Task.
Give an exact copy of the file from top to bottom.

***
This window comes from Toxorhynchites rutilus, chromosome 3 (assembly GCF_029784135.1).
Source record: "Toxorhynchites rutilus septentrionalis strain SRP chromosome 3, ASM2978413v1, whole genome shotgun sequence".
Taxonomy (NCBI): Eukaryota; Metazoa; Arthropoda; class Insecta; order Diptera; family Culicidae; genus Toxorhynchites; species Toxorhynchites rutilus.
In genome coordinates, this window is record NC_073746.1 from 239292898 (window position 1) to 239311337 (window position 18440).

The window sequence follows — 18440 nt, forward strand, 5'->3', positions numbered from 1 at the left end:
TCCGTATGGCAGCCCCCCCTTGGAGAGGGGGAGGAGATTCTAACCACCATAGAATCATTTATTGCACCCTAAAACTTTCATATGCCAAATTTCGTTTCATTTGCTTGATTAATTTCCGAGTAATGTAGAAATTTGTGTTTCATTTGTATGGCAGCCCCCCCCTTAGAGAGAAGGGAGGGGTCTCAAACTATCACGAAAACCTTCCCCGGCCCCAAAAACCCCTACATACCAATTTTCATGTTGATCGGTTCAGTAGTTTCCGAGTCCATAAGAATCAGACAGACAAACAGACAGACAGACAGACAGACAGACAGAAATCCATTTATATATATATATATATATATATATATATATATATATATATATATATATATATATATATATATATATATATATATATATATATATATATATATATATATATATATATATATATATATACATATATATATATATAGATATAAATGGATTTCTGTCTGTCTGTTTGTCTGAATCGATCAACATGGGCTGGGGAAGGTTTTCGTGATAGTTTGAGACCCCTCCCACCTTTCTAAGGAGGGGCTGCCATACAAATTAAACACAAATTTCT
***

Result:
This window comes from Toxorhynchites rutilus, chromosome 3 (assembly GCF_029784135.1).
Source record: "Toxorhynchites rutilus septentrionalis strain SRP chromosome 3, ASM2978413v1, whole genome shotgun sequence".
Taxonomy (NCBI): Eukaryota; Metazoa; Arthropoda; class Insecta; order Diptera; family Culicidae; genus Toxorhynchites; species Toxorhynchites rutilus.
In genome coordinates, this window is record NC_073746.1 from 239292898 (window position 1) to 239311337 (window position 18440).

The window sequence follows — 18440 nt, forward strand, 5'->3', positions numbered from 1 at the left end:
TCCGTATGGCAGCCCCCCCTTGGAGAGGGGGAGGAGATTCTAACCACCATAGAATCATTTATTGCACCCTAAAACTTTCATATGCCAAATTTCGTTTCATTTGCTTGATTAATTTCCGAGTAATGTAGAAATTTGTGTTTCATTTGTATGGCAGCCCCCCCCTTAGAGAGAAGGGAGGGGTCTCAAACTATCACGAAAACCTTCCCCGGCCCCAAAAACCCCTACATACCAATTTTCATGTTGATCGGTTCAGTAGTTTCCGAGTCCATAAGAATCAGACAGACAAACAGACAGACAGACAGACAGACAGACAGAAATCCATTTATATATATATATATATATATATATATATATATATATATATATATATATATATATATATATATATATATATATATATATATATATATATATATATATATATATATATATATATATATACATATATATATATATAGATATAAATGGATTTCTGTCTGTCTGTTTGTCTGAATCGATCAACATGGGCTGGGGAAGGTTTTCGTGATAGTTTGAGACCCCTCCCACCTTTCTAAGGAGGGGCTGCCATACAAATTAAACACAAATTTCT